On November 8, the Makabayan bloc in the Lower House of Congress filed House Bill (HB) 246 or the National Minimum Wage Bill. The said bill seeks to implement a uniform national minimum wage rate of P750 for private sector workers.
However, this was the third time they filed the proposed law.
Makabayan lawmakers deemed that the bill is long overdue but has remained necessary given the hardships of many people at the height of a pandemic.
“Now more than ever, we need to immediately help our kababayans to cope with the crisis. Sufficient aid and a National Minimum Wage can help them survive with the high cost of living in the country,” urged Makabayan in its statement.
The lawmakers pushed the immediate passing of HB 246 before the session ends this year, as well as urging their counterparts in the Senate to support the National Minimum Wage bill. They also called on President Rodrigo Duterte to heed the demands of his countrymen and certify as urgent the said bill.
“We need to act fast and have the political will to help the Filipinos as they suffer the crisis brought about by the pandemic,” they added.
In Metro Manila, the minimum wage of non-agriculture earners remains at P 537 daily since 2018. This is even the highest minimum wage rate, compared to other regions like Bicol with only around P310 per day for provincial wage rate.
Minimum wage in various regions in the country have varied since the enactment of the Wage Rationalization Act or Republic Act (RA) 6727 in 1989.
Workers said the law effectively maintained or stuck wages at a low rate, unable to catch up with rising prices of goods, with increases low and few and far in between years. The varying wages in regions also served to disunite workers
The National Economic and Development Authority said at least P1,600 daily, or P42,000 a month, is needed in order to have a decent life.
Wage increase, price decrease, sufficient aid for all pushed
A protest action was held outside the House of Representatives in Sandiganbayan, in Quezon City as Makabayan bloc filed HB 246. Labor unions, urban poor, and jeepney drivers called for “Sahod itaas, presyo ibaba” [wage increase, price decrease] and “Ayudang sapat, para sa lahat” [sufficient aid for all].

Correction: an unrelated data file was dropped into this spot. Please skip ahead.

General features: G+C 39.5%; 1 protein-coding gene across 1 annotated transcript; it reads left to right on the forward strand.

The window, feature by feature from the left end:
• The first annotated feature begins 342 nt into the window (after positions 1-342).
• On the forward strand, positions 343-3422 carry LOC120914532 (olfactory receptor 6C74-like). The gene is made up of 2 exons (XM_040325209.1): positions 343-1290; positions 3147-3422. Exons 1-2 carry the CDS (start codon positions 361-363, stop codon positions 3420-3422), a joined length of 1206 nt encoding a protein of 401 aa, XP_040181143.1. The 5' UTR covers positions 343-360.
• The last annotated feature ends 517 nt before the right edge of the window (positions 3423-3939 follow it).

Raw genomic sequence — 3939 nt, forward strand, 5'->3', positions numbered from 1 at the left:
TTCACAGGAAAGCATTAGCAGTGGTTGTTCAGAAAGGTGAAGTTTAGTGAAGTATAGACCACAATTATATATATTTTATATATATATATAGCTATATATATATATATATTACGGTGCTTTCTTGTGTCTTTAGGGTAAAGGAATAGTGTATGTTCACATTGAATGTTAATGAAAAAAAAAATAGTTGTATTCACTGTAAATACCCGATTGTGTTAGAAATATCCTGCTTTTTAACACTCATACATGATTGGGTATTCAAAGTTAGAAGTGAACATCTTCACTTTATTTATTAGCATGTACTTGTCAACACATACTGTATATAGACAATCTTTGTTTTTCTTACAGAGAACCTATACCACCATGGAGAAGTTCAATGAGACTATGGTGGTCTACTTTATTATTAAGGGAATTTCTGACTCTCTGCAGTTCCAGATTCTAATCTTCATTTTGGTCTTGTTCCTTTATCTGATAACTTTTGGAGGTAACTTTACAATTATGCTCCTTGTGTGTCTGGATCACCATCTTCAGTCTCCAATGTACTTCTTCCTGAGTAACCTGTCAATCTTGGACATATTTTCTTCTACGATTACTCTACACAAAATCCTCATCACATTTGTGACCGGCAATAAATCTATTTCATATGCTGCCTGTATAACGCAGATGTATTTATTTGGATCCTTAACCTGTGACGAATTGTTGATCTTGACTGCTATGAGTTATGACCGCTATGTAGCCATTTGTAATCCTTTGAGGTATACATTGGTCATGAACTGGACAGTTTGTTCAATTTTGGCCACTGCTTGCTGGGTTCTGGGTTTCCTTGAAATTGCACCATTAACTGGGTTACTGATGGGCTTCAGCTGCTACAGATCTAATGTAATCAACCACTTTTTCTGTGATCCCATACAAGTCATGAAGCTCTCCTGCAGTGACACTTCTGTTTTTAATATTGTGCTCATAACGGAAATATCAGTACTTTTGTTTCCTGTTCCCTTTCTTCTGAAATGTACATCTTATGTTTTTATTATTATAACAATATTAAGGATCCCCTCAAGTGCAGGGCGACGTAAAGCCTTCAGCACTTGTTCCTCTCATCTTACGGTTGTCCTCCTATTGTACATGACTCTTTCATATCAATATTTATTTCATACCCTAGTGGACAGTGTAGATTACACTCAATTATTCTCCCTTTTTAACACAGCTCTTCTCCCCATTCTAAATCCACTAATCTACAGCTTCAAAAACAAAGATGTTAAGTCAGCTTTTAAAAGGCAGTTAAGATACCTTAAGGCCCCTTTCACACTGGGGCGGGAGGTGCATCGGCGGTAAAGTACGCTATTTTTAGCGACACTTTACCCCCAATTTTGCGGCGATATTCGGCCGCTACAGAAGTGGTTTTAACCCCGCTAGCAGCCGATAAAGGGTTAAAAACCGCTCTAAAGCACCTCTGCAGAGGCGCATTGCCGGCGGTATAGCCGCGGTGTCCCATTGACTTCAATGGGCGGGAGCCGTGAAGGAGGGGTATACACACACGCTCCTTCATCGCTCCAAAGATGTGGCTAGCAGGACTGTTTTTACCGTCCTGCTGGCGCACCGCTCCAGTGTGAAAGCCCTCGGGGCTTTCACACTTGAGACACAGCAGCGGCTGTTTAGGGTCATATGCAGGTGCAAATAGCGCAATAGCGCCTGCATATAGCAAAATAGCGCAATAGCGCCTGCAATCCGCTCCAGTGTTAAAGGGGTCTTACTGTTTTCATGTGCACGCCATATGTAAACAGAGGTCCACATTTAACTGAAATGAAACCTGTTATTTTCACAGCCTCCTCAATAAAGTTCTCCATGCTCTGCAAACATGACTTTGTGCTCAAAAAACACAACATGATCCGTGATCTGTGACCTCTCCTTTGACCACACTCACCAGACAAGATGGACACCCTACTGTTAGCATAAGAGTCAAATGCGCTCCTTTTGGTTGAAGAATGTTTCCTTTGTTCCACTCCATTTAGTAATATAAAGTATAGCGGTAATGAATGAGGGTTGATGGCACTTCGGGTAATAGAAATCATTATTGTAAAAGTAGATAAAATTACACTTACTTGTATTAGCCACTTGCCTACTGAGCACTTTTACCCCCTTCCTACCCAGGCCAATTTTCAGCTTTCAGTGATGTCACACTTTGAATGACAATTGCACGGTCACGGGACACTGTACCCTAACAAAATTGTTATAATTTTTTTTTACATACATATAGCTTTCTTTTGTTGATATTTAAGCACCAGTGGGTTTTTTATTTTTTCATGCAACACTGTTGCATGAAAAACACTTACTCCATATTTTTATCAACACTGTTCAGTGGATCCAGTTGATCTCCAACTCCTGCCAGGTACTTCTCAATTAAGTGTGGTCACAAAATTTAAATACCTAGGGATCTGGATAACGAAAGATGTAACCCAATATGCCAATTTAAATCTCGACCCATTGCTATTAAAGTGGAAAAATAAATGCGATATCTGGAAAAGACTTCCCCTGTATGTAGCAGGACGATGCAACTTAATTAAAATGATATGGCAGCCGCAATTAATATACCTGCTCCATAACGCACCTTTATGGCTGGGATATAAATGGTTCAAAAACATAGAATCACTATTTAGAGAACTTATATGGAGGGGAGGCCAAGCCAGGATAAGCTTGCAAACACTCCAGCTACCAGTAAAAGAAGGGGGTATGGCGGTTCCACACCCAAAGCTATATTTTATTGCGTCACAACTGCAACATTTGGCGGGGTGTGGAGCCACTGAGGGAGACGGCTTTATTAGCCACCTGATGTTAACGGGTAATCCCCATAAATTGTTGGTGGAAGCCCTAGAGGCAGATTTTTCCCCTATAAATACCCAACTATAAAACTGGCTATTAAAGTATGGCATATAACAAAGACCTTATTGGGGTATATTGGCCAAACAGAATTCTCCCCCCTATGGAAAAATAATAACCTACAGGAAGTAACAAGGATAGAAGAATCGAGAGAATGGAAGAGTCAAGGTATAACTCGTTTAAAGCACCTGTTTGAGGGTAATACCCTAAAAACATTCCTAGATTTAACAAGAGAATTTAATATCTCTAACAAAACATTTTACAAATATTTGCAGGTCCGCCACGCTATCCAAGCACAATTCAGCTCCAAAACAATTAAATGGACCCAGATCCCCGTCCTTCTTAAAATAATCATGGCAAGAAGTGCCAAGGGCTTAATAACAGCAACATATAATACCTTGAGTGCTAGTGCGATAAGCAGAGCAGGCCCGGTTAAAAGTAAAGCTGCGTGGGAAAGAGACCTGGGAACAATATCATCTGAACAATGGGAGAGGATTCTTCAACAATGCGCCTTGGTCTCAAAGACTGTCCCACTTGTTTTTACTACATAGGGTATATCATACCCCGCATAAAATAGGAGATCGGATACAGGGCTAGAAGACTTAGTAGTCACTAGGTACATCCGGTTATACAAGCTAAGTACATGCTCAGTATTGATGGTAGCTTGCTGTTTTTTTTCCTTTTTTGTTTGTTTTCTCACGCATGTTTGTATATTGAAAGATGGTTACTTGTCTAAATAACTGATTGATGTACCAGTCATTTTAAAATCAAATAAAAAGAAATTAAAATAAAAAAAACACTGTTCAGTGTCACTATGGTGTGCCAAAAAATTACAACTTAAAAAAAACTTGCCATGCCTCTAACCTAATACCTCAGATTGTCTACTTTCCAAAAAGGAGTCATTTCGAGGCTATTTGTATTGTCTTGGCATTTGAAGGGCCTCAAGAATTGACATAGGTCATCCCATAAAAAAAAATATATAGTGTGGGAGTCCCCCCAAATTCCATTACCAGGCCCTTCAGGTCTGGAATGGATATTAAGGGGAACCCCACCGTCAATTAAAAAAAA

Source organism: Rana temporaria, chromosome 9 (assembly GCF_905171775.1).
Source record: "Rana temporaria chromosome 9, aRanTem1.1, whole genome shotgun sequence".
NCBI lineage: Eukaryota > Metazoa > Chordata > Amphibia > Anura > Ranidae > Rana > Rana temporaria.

Progressive groups blamed the Duterte government and several big businesses for perpetuating—even benefitting from—the ongoing crisis.
PISTON deputy secretary-general Ruben Baylon lamented oil price increases that drive prices of goods given their meager earnings since most operations have yet to return to normal.
“Sa bawat piso na pagtaas ng krudo na aming ginagamit sa pang-araw araw ay katumbas nito ang pagliit ng kita naming mga driver at operator at pagliiit ng maiuuwi namin sa aming tahanan. Kaakibat pa nito ang pagtaas pa ng mga presyo ng bilihin,” Baylon said.
[For every peso increase in the price of gas we use daily equates to contraction of the earnings of drivers and operators that we can bring homes. Added to this is the rise of prices of goods.
Since January this year, oil prices hiked up to P18.25 per liter for diesel to P20.8 per liter for gasoline.
Baylon decried the excise and expanded value added tax on petroleum products that the government imposed aside from the oil price hikes. Under the TRAIN Law, the excise tax for diesel will add P 2.50, P 4.50 and P6 in the current price, and gasoline prices with P 7, 9 and 10 in excise tax in 2018, 2019 and 2020. The government earned more when oil prices increase.
“Dapat ding ibasura itong batas na oil deregulation law na nagbibigay ng pahintulot nang walang pakundangan ang lingguhang pagtaas ng mga kartel ng langis,” Baylon said.
[Oil deregulation law that allowed unabated and weekly oil price increases from the oil cartel should be junked.]
The few big players in the oil industry have been able to dictate oil prices, even pricing it higher or implementing lower price rollbacks than the prices in the world market, he said.
Oil companies have been allowed to increase oil prices without public consultation under Oil Deregulation Law or RA 8479.